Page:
Prior to reading Charlotte Bronte’s Villette, I owned two copies of it. One was an antique-y harcover with black and white photo illustrations. The other was a pretty blue softcover in a slipcover that my husband G. Grod brought home for me one day because he thought I might like it. I certainly did. However, in typical fashion, the possession of both these lovelies did not induce me to immediate reading of said treasures. Like so many do, they languished on the Bronte shelf, gathering dust.
Until last month, when I pulled them off to show to my book group, and we decided to read Villette. And, with all good intentions, I ended up accumulating three more copies.
Alas, the blue volume in the slipcover was deceptively slim. Because of small type and thin pages, it, like most other editions, ran nearly 500 pages. Also, it was not an easy read for me, as I had found Jane Eyre. The text is rife with Biblical, mythical, and literary allusions, many of which I did not know. Embarrassing, since I have a degree in religious studies. However my seven years of French stood me well; I could understand most of the many passages in that language. If you do not speak French, be sure to get an edition that translates the phrases, or you will miss much of the dialogue when the scene shifts to Villette, France, a fictionalized, none-too-kind version of Brussels, Belgium.
I struggle with what to write about the book, because there is an ambiguity many have found at the beginning I don’t want to dispel, yet without which it’s hard to describe the book.
In the autumn of the year ____ I was staying at Bretton; my godmother having come in person to claim me of the kinsfolk with whom was at the time fixed my permanent residence. I believe she then plainly saw events coming, whose very shadow I scarce guessed; yet of which the faint suspicion sufficed to impart unsettled sadness, and made me glad to change scene and society. (Ch. 1 Bretton)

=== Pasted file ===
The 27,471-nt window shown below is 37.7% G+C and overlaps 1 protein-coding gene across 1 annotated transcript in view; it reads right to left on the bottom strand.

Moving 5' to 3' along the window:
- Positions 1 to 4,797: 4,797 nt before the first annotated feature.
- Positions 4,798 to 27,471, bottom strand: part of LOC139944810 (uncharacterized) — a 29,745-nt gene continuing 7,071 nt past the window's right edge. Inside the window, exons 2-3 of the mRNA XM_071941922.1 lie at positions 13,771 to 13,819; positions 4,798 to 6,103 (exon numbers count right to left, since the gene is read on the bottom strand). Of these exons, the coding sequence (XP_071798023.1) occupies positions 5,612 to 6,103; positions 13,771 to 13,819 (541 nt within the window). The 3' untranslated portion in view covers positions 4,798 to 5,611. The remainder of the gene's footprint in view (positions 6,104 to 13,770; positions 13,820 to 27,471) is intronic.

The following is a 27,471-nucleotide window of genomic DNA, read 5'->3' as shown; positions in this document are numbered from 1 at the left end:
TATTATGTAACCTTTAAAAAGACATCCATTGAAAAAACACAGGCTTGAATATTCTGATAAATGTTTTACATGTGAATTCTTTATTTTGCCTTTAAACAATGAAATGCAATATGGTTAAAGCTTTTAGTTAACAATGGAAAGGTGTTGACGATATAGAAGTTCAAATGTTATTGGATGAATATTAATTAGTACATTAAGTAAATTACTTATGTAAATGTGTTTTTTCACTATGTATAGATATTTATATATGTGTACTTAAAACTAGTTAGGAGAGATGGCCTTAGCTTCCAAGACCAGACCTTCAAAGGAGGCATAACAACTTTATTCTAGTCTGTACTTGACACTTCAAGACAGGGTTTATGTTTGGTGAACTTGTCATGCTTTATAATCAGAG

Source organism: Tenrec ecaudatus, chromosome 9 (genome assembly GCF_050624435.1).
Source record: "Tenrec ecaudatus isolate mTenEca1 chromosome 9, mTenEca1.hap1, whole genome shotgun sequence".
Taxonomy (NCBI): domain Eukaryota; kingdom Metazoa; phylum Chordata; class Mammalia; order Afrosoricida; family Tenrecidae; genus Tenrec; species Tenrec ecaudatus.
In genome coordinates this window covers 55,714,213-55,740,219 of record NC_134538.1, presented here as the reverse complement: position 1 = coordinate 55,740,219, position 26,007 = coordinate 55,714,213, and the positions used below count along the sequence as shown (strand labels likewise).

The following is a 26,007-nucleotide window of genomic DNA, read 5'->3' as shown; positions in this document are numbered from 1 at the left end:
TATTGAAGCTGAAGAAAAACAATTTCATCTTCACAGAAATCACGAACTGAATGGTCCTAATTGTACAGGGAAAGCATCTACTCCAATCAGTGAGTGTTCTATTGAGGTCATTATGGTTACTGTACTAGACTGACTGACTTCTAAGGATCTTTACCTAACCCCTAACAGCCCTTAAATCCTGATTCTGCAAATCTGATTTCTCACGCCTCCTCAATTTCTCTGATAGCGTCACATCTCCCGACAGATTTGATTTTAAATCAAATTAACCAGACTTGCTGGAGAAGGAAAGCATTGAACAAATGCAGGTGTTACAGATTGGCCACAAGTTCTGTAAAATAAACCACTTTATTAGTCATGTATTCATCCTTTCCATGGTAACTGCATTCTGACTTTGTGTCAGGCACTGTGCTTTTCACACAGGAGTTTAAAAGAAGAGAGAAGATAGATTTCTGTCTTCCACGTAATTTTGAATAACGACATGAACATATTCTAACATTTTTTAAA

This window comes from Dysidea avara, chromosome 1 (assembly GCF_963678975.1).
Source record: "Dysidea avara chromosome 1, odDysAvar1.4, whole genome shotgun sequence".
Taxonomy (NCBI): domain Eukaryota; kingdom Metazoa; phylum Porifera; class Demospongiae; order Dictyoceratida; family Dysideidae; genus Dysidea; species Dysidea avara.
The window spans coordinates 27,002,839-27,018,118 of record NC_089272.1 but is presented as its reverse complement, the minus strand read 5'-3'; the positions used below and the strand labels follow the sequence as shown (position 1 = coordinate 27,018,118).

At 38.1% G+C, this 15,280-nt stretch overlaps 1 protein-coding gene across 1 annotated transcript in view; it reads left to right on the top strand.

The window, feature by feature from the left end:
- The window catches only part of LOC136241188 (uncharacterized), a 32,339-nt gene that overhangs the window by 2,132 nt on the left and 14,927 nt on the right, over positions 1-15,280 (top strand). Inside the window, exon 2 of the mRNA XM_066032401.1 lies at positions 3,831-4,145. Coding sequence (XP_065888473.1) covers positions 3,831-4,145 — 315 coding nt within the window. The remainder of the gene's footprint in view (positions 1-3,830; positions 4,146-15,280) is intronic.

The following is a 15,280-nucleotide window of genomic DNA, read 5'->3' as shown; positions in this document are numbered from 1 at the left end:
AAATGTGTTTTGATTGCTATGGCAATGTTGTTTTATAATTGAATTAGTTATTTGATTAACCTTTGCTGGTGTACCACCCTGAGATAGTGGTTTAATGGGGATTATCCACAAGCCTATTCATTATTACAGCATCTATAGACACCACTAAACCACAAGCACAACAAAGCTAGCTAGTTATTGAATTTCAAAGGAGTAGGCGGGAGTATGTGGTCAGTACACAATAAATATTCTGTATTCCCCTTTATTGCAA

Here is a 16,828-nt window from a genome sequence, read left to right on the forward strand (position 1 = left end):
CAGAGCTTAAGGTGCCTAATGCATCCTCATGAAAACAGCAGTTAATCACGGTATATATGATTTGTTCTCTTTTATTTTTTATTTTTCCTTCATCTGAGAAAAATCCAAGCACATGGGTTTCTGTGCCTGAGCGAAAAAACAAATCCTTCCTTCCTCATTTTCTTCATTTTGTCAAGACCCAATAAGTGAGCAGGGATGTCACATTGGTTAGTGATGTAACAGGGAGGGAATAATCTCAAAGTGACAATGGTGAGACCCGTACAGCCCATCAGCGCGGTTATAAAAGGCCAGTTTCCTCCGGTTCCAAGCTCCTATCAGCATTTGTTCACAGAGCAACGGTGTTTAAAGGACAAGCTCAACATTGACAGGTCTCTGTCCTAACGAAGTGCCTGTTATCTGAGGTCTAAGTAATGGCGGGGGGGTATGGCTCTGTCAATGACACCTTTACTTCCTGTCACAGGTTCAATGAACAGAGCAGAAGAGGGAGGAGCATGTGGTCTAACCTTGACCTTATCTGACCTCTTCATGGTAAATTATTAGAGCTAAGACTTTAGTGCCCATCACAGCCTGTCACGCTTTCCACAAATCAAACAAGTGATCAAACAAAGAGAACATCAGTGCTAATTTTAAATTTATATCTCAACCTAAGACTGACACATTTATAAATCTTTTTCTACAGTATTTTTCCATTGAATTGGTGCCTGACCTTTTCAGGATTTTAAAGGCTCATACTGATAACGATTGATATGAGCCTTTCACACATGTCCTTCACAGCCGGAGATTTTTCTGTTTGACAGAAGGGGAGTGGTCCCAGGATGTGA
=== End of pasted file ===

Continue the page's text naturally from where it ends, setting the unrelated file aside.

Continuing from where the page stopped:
Is the narrator telling her own story, or that of another girl? This eventually becomes clear, and we follow a young woman from Bretton to London to “Villette”. She is tossed about on waves both literal and figurative; questions of fate, love, justice and imagination pervade the book. Taking employ at a school for girls, the young woman adjusts to her new surroundings and is a fierce and sharp observer of others. She is not, however, always a sympathetic character, and the narrator is a decidedly untrustworthy one, as the reader learns, right unto the end. Contrasts, in a character, or between characters and situations, are rife. These can be unsettling and feel jarring, yet made sense to me as I reviewed the book once I was done.
It is often noted that Charlotte Bronte criticised the work of Jane Austen for being passionless and mannered. No one could argue that the main character of Villette doesn’t have surging passions:
once breaking off the points of my scissors by involuntarily sticking them somewhat deep in the worm-eaten board of the table before me. But, at last, it made me so burning hot, and my temples and my heart and my wrist throbbed so fast, and my sleep afterwards was so broken with excitement, that I could sit no longer. (Ch. 13 A Sneeze out of Season)
And she barely disguises the sexuality she struggles to keep in check:
Conceive a dell, deep-hollowed in forest secrecy; it lies in dimness and mist: its turf is dank, its herbage pale and humid. A storm or an axe makes a wide gap amongst the oak-trees,; the breeze sweeps in; the sun looks down; the sad, cold dell, becomes a deep cup of lustre; high summer pours her blue glory and her golden light out of that beauteous sky, which till now the starved hollow never saw. (Ch. 23 Vashti)
Yet reading Villette, I was reminded strongly of two characters from Austen’s work. The narrator reminded me of Fanny Price from Mansfield Park, as she is a frequently judgmental observer of the more worldly characters around her. Further, the character of Ginevre Fanshawe, a vain, pretty girl, reminded me of Lydia from Pride and Prejudice.
This is a big, complicated novel that is nonetheless entertaining, though perhaps in a way less obvious than many find Jane Eyre. I loved Jane Eyre, and found many similarities in this book: cross-dressing, attics, and tyrannical religious types among them. (Jesuits fared especially poorly in Bronte’s estimation. They were repeatedly characterized as sneaky and less than truly charitable.) I found Villette more challenging to read than Jane Eyre, but also, in the end, more rewarding. The work I put into reading slowly, getting a good edition with thorough notes, following up on things that weren’t noted, left me with a deep respect and affection for the book. One benefit of having five editions of the book was five different introductions to read afterwards (of five, only the Oxford edition kindly notes: “Readers who are unfamiliar with the plot may prefer to treat the introduction as an afterword.”) Together, these helped reinforce basic biographical information, yet added insights unique to each edition.
For much more Bronte goodness, visit the Bronte Blog.